Working at CSX

Employee Testimonials

One in five CSX employees has served in the military.
Here's what some of them have to say:

Marc E. Newsome
ETCS/SS, USN Retired
Signal Maintainer, Selkirk, N.Y.

I had the unique opportunity to ride a caboose all over the country as one of my military tours of duty. After working with railroad employees, I decided that when I retired in 2006 from the United States Naval Submarine Service I would seek employment with a Class I railroad.

After researching the various Class I's, I came to the conclusion that CSX was my railroad. Of course, it didn't hurt that CSX used to run by my childhood home in Georgia. I sent my resume to corporate headquarters, and a military recruiter contacted me. He first wanted to steer me to a signal manager position, which did not interest me, since I firmly believe that the best leaders/managers come from the ranks. So, he was able to match my electrical/electronics training to my current job as a signal maintainer.

I must say that I have absolutely no regrets about choosing CSX as my employer. I was pleasantly surprised by the technology used by modern railroads and I learn something new every day. My signal supervisor and division engineer (both are former military) are a pleasure to work for. My fellow signal maintainers are all professionals who take pride in their jobs. The pay and opportunities for advancement that CSX offers are rare in corporate America.

CSX is a company that is mission-oriented and goal-driven, which made it an easy switch from my former employer. Railroad careers are similar to many military careers and I would highly recommend life as a railroader to any top-performing member of the United States armed services.
John D. Gipe
Senior Enlisted Advisor to the Assistant Secretary of Defense for Reserve Affairs
CSX Locomotive Engineer

As a CSX employee and member of the Army National Guard, I had my usual drill weekends, required training and an occasional short stint in response to natural disasters, but prior to September 11, I had never been deployed. Today things are drastically different. I have been on active duty continuously for the last 9 years and I am not alone. There are thousands of National Guard and Reserve members who have been called to duty multiple times.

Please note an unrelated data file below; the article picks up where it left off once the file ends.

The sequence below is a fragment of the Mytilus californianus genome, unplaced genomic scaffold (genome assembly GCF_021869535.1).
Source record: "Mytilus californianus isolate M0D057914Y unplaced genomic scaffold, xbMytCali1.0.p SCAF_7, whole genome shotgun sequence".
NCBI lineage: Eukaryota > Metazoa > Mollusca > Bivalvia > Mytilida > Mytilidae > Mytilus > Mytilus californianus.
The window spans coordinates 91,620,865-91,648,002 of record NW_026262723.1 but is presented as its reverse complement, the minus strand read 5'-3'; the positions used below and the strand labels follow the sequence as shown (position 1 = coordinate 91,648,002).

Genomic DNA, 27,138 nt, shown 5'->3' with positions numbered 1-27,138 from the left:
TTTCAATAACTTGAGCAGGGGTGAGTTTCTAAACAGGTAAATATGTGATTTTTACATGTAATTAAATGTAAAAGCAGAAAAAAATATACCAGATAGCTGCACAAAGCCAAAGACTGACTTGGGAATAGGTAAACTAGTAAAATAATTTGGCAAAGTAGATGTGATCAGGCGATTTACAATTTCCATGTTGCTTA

The law that protects members of the reserve says that employers must hold an employee's position or offer a comparable position when they return. That is it -- nothing more. However, CSX has supported each of the more than 500 CSX employees who have been deployed, with benefits that go far beyond what is required by law.

Why do more than is required? Because CSX knows that supporting the military and the citizen soldier means the continuing ability to pursue the American dream. It means its employees can raise their children with freedoms unmatched in the history of civilization. And it means that as a corporation, it will continue to draw military veterans - people with the skills and intangibles that make them great employees.
Tony Arigo
U.S. Marine Corps
Mechanical General Foreman, Martinsburg, W. Va.

Recently I was asked about my transition from the military to a civilian career with CSX. Mine was a rather seamless and pleasant transition, due to the many similarities between military and railroad life.

The biggest similarity is how the many departments and crafts work together to accomplish a common goal. The rail industry is a dynamic, around-the-clock operation just like the military. CSX, much like the military, has a large infrastructure where anyone with drive and determination has the opportunity to succeed. CSX gave me all the tools I needed to start my career, and to constantly improve myself and my career.

When I attended the military Transition Assistance Classes, the instructor told us that the average individual leaving the military would change jobs three times before finding satisfaction in a career. I have been with CSX for almost 7 years, and I have worked my way from a Machinist to a General Foreman. CSX was my first career choice out of the military and it very well may be my last.